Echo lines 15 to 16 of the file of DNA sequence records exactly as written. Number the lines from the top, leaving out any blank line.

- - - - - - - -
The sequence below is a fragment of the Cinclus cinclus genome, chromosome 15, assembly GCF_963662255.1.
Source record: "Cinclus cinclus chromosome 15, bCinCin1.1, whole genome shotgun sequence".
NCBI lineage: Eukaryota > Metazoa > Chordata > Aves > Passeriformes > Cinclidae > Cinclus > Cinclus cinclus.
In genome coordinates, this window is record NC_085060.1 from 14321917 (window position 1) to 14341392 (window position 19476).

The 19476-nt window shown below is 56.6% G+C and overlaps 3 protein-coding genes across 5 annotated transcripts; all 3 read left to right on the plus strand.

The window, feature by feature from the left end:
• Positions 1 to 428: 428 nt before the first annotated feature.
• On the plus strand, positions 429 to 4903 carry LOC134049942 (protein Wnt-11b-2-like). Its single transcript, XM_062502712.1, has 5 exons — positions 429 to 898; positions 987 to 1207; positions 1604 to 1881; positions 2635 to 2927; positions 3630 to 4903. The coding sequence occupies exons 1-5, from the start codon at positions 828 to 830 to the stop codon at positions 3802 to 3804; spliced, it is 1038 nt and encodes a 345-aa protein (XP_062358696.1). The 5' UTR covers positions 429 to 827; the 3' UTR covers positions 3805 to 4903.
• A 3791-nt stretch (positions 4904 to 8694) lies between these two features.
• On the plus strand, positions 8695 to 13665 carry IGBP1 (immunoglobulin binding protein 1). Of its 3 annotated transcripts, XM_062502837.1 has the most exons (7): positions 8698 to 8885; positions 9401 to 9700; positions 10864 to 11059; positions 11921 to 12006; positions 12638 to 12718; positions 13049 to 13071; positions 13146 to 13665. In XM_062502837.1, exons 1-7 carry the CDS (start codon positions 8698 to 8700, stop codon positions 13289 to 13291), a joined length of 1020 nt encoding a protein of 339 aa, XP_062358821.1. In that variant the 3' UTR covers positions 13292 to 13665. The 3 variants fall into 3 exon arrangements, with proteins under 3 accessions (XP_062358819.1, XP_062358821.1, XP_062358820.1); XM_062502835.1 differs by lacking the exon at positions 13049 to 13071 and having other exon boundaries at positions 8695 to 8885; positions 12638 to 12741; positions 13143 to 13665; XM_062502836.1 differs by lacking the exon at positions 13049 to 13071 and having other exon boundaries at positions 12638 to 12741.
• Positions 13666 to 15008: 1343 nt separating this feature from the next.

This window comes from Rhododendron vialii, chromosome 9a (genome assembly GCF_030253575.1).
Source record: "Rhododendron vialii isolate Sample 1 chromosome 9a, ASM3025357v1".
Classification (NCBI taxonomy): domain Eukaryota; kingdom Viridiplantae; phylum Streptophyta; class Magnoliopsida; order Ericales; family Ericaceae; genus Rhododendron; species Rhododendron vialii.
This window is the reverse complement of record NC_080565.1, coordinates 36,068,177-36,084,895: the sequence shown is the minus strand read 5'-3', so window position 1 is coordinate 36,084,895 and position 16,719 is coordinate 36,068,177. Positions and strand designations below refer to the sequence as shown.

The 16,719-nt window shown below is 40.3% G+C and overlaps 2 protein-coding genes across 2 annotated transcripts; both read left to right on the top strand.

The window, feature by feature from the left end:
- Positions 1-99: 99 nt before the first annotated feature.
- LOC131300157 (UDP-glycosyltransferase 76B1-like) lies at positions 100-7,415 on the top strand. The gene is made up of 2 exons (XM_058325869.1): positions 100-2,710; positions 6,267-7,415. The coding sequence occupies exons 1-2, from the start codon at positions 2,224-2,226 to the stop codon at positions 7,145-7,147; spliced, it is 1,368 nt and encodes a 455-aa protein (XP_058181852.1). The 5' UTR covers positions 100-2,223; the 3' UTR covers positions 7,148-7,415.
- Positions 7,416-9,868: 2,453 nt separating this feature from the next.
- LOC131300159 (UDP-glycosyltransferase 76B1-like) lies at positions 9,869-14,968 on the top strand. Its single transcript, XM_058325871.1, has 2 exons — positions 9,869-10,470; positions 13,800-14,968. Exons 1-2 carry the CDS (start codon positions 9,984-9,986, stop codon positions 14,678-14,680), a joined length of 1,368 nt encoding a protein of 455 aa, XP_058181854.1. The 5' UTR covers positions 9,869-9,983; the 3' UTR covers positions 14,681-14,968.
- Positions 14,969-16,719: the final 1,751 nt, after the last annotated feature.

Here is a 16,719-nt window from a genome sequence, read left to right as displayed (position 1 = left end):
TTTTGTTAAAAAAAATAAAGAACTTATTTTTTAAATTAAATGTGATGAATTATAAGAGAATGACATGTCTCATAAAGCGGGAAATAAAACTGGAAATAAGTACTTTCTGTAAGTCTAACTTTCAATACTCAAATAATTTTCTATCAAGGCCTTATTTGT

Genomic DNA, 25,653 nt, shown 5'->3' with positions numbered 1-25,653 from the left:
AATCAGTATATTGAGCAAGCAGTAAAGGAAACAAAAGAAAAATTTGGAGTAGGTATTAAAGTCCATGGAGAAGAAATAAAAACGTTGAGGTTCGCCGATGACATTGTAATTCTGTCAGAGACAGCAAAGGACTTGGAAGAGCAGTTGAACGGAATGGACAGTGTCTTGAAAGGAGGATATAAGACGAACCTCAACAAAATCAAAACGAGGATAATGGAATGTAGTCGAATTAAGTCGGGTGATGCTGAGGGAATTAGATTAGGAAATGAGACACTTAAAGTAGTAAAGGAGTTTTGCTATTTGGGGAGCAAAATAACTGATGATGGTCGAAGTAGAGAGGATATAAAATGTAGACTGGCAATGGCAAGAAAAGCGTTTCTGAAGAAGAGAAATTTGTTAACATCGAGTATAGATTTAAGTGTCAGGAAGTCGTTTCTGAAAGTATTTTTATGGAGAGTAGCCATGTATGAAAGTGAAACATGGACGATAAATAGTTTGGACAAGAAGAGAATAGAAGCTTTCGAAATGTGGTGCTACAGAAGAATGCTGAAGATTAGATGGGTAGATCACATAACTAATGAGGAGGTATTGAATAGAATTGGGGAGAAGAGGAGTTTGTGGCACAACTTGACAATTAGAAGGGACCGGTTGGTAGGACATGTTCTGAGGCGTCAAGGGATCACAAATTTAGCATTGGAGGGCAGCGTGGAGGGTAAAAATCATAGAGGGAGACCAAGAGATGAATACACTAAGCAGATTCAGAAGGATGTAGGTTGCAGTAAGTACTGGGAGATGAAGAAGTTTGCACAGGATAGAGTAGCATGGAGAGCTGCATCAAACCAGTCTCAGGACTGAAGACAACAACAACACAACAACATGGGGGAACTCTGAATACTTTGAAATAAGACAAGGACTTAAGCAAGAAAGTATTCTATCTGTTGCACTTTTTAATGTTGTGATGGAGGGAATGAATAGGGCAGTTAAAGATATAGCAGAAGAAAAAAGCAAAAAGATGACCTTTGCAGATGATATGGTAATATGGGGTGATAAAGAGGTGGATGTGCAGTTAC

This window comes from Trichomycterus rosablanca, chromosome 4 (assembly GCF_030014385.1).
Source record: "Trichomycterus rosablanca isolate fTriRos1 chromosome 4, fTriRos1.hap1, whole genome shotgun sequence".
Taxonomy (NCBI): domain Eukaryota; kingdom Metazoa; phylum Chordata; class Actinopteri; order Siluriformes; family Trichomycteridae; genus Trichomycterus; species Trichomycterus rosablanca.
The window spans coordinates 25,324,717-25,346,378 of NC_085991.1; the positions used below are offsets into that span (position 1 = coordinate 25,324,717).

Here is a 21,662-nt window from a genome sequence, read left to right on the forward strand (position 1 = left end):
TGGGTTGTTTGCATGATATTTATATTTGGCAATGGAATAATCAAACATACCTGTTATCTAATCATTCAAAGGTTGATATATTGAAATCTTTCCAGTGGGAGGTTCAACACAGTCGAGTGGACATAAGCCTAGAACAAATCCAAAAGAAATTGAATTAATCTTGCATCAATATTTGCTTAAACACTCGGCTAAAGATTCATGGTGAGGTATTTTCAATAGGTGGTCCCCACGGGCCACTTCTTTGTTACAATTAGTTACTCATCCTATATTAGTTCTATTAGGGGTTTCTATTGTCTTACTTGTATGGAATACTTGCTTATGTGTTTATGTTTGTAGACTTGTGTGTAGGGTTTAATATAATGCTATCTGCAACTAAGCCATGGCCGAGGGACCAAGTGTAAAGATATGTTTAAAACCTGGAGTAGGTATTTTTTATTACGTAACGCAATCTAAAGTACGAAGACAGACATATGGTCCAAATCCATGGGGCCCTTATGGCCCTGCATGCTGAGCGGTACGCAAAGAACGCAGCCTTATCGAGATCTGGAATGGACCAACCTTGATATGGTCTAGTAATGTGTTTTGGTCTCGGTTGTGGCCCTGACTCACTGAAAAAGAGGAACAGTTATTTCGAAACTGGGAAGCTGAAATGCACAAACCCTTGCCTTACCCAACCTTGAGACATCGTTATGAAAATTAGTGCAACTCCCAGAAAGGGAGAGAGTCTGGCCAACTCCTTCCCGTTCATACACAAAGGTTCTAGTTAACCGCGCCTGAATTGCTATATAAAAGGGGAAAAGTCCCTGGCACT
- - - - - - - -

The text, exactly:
This window is the reverse complement of record NC_080565.1, coordinates 36,068,177-36,084,895: the sequence shown is the minus strand read 5'-3', so window position 1 is coordinate 36,084,895 and position 16,719 is coordinate 36,068,177. Positions and strand designations below refer to the sequence as shown.

The 16,719-nt window shown below is 40.3% G+C and overlaps 2 protein-coding genes across 2 annotated transcripts; both read left to right on the top strand.